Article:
Think about how many outlets are needed in each room and where they are located to plug in a vacuum cleaner, floor fan, pet drinking fountain, wifi extender, floor lamp, and any other host of items. Know where you might want space saving ceiling lights and the best location for air conditioners. Note: do not put an air conditioner over an electrical outlet as in one rental I lived in. Every time the air conditioner leaked, it did so directly onto a live electrical outlet. In another rental, a waterfall rained on my head in the middle of the night when the a/c unit leaked because it was located directly above the bed. In this house I requested the air conditioners be off-set from things like my bed, the television, and electrical outlets, so if they leak, they don’t cause damage.

I recommend you plan every detail long before they start putting electrical in. I knew this from building previous houses in Canada; time and again I kicked myself for not putting in an extra outlets in certain places. I wanted to make sure that didn’t happen with this house. 

But, there is always something one doesn’t account for.

A friend suggested getting a back-up generator default system for when the power goes out. Smart idea — if only I’d thought of it myself!

It would be a matter of having a switch installed in the storage room that I turn on when the power goes out and everything will default to the generator, which could be located in the pool equipment area. Depending on the size of my generator I can run my fridge, some lights, and probably one air conditioner during any blackout, and I won’t lose my water supply. Luckily I caught this in time, thanks to my friend, and although some of the wiring needs to be run on the outside of the house in conduit that will be visible, it’s something I’m willing to live with in order to have this default generator.

So in the middle of a blackout when my friends are without electricity and water, I can saunter over to my back-up system, switch the generator on while staying dry, and voilà – let there be light, and a/c, and water! My friends without generators are cursing me now!

NOW THE CLOSING COSTS

I recently asked my developer/architect about the rumored construction closing costs that acquaintances in Tulum had warned me about. Even though my house is in Solidaridad and not the Tulum municipality, I am still required to get what’s referred to as a Terminación de Obra or Termination of Construction License. And the kicker is you have to have this document in order to sell!

When construction is finished, a municipality official checks your house to make sure your developer has followed the construction permit and architectural plans. Not unlike what happens with new builds in Canada and the United States. In Mexico, once approved they issue the Termination of Construction License. In Canada or the U.S. though, there is a nominal fee for the license and that is all.

Even though my developer said I can wait to pay for it until I sell, whenever that might be, a realtor told me that it would be in my best interests to pay now. “You absolutely do need this. If it was me, I would not wait [to pay it] to sell, and the reason is that things can change in government, and it never changes for the better. They can give you a fine for delaying [getting the license] … They sign off saying the construction is complete to their satisfaction … Just get it done because I think it’ll cause you trouble later on if you don’t.”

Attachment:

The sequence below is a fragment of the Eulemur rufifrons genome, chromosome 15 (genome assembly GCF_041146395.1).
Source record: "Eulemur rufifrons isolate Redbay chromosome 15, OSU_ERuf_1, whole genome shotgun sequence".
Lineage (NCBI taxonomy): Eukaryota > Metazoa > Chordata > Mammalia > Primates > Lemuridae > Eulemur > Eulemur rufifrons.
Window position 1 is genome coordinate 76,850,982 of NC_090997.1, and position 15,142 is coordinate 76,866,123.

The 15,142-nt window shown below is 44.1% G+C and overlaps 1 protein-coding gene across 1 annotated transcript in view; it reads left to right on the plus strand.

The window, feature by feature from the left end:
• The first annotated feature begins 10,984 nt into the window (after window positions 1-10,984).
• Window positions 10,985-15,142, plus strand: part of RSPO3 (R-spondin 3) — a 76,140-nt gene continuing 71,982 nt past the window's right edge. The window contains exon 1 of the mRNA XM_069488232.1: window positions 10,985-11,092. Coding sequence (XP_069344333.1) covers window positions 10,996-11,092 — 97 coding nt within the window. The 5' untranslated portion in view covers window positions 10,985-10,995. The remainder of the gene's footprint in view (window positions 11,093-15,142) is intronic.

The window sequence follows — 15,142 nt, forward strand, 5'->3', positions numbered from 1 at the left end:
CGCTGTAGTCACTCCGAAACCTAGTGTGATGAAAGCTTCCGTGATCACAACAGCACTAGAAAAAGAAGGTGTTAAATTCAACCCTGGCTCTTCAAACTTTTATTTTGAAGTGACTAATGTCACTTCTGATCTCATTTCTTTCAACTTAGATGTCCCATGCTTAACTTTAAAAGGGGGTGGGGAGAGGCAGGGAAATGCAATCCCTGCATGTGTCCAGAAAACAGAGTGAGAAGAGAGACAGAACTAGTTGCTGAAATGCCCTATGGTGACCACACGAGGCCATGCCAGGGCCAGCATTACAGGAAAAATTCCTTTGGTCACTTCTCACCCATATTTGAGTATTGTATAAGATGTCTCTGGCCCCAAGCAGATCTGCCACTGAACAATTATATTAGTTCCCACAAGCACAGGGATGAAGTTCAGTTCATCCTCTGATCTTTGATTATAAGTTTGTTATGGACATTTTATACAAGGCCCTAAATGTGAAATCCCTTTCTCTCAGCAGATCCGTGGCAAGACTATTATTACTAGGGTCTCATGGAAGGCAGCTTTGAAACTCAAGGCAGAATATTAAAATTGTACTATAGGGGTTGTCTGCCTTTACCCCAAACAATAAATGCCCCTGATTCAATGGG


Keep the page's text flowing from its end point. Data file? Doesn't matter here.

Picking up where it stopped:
Now, here’s the difference between Canada and the U.S., and Mexico. The realtor continued to explain that the municipality official will tell you, “This is the price of the permit and you need to give a donation to the [Solidaridad] municipality for which you will not receive a receipt.”   Donation . . .

Further to this, the realtor explained to me, “That’s how they do stuff … these things change all the time depending on who you talk to in the government and depending on which administration is in power at any given time.”

TO CHUKUM OR NOT TO CHUKUM, THAT IS THE QUESTION!

“Chukum”

“Gazootite”

No, it’s not a sneeze, although that was the reaction a friend had when I told him the name of the wall treatment in the house.

Black chukum on guest bedroom wall looked dark and bleak to me.

Chukum is an ancient Maya wall finish technique that has recently revived in the architectural world. In Mexico, walls are typically completed with a painted stucco that may crack, peel, or get moldy with excessive rainfall and humidity. Being made of cement, stucco is porous, and lets water in. There is waterproof stucco available on the market today, but as a newly revived ancient technique, chukum’s many advantages are being appreciated once again.

Chukum being applied to exterior walls at far end of photo. Quite a difference compared to the stark concrete in the foreground.

 

 

 

A completely natural product, the main ingredient is a legume that comes from the semi-hardwood chukum tree (Havardia Albicans) found throughout the Yucatán. The tree’s bark is boiled to extract a water-repellent resin. Color additives allow for a black or off-white finish. Although I wasn’t thrilled with the black, the off-white looked naturally warm to me and absolutely stunning (pictures of it just do not do it justice). It literally feels like silk to the touch! Water-repellent and gorgeous – I’d say that is a win-win solution to our wet climate!